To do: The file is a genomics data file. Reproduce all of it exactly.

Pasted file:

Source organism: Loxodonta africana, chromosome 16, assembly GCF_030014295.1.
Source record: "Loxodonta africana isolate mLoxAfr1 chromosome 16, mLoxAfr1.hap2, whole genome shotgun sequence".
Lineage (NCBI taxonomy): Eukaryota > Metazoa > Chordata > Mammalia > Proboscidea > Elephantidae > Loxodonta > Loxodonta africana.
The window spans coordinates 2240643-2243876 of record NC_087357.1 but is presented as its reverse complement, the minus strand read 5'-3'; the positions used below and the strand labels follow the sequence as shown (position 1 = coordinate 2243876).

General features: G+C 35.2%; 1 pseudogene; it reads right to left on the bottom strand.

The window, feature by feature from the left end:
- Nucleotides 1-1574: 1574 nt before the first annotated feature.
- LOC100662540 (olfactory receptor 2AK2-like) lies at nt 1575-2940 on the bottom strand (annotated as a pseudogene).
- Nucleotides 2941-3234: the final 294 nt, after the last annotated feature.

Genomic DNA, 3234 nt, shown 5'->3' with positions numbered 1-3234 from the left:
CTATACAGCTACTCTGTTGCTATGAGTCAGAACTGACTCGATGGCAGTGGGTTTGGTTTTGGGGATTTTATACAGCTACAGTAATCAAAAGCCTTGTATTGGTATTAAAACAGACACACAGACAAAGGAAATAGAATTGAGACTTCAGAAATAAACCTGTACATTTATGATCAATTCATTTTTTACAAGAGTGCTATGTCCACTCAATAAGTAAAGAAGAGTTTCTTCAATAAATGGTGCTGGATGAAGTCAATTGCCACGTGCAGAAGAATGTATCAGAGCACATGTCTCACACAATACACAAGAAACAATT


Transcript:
Source organism: Loxodonta africana, chromosome 16, assembly GCF_030014295.1.
Source record: "Loxodonta africana isolate mLoxAfr1 chromosome 16, mLoxAfr1.hap2, whole genome shotgun sequence".
Lineage (NCBI taxonomy): Eukaryota > Metazoa > Chordata > Mammalia > Proboscidea > Elephantidae > Loxodonta > Loxodonta africana.
The window spans coordinates 2240643-2243876 of record NC_087357.1 but is presented as its reverse complement, the minus strand read 5'-3'; the positions used below and the strand labels follow the sequence as shown (position 1 = coordinate 2243876).

General features: G+C 35.2%; 1 pseudogene; it reads right to left on the bottom strand.

The window, feature by feature from the left end:
- Nucleotides 1-1574: 1574 nt before the first annotated feature.
- LOC100662540 (olfactory receptor 2AK2-like) lies at nt 1575-2940 on the bottom strand (annotated as a pseudogene).
- Nucleotides 2941-3234: the final 294 nt, after the last annotated feature.

Genomic DNA, 3234 nt, shown 5'->3' with positions numbered 1-3234 from the left:
CTATACAGCTACTCTGTTGCTATGAGTCAGAACTGACTCGATGGCAGTGGGTTTGGTTTTGGGGATTTTATACAGCTACAGTAATCAAAAGCCTTGTATTGGTATTAAAACAGACACACAGACAAAGGAAATAGAATTGAGACTTCAGAAATAAACCTGTACATTTATGATCAATTCATTTTTTACAAGAGTGCTATGTCCACTCAATAAGTAAAGAAGAGTTTCTTCAATAAATGGTGCTGGATGAAGTCAATTGCCACGTGCAGAAGAATGTATCAGAGCACATGTCTCACACAATACACAAGAAACAATT